I further assume that the two hidden tracks at the bottom represent staging and/or interchange.  You also have two other locations (upper left and upper right) that look like they might be industry and/or operating accessory locations.  If you seek operations, this just will not be enough, and if you only plan to rail-fan, why bother to put these in at all.

Finally given the dimensions of your plan, you will either need to build a couple of access hatches where the two reverse loops cross over each other or you will need to build bench work that you are willing to crawl on to reach problems (derailments, scenery issues, etc.).  With 13' x 24' available to you, I strongly recommend that you search the web for track plans that will make better use of your space, but only after you decide what you are really looking for in a layout.  If "watching them run" is most important to you, try double tracking the entire loop-to-loop (including the loops) part, and if you still want the branch with some operations, put a couple of passing sidings on it, too, if you don't feel like double-tracking that as well.

Chuck

I believe your initial idea about putting a curved bridge across the access aisle as shown at the upper left of your drawing may be a challenge to build (as a lift-up section requiring a precise fit) or [even worse] become a physical/medical barrier issue for you and visitors if you and they must scramble under it if placed as a permanent feature.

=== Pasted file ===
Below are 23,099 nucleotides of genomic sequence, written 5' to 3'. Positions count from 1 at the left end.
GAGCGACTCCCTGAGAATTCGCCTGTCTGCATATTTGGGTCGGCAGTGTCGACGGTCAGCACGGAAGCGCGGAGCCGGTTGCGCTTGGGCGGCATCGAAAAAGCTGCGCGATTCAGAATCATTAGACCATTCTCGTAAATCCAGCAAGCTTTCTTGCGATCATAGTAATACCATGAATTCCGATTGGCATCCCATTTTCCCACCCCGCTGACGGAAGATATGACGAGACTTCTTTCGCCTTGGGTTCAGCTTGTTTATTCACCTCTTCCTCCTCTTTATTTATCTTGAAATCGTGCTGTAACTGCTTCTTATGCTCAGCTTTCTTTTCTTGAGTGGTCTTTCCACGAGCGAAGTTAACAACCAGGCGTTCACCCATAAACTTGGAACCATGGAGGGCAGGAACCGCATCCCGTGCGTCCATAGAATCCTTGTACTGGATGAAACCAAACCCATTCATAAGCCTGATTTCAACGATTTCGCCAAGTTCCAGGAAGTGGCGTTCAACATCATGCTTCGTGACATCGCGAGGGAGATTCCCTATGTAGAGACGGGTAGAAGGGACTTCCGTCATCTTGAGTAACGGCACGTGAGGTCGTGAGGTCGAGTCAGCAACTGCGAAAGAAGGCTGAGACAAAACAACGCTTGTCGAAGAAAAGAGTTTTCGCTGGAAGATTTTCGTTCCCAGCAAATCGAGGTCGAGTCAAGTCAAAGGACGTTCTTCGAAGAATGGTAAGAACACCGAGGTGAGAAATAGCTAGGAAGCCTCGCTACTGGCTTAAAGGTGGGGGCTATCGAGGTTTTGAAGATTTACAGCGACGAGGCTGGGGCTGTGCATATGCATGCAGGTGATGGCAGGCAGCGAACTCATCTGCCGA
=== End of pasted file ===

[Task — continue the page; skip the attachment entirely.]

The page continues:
As a now-80-years-old hobbyist, I can tell you through experience that agility disappears sooner than you want or might think. Enjoy the railroad without duck-under contortions likely to send you to a chiropractor's office.

That left side branch of the layout could contain three LONG stub sidings to store long trains ready for a  call to service. Or two LONG stub sidings with action accessories placed between those sidings, for example:

Culvert Loader and Culvert Loader pair
Oil Drum Loader
Sawmill
Barrel Loader
Conveyor Belt Log Loader
"Up and Over" Log Loader
Coal-handling accessories (although messy, they're fun!)

Experienced designers advise layout builders to create "real-life reasons" for trains to travel around the layout, as:
Lumbermen harvesting logs in the forest and loading them on log-dump cars bound for a sawmill at a distant location
Coal-loading Tipple that loads coal into bottom-dump coal hoppers bound for a power plant on the other side of a layout
Oil derricks and storage tanks that feed oil into tank cars headed to a refinery
Uranium mine tunnel with lighted "radioactive" containers leaving that site and bound for a Nuclear Power Station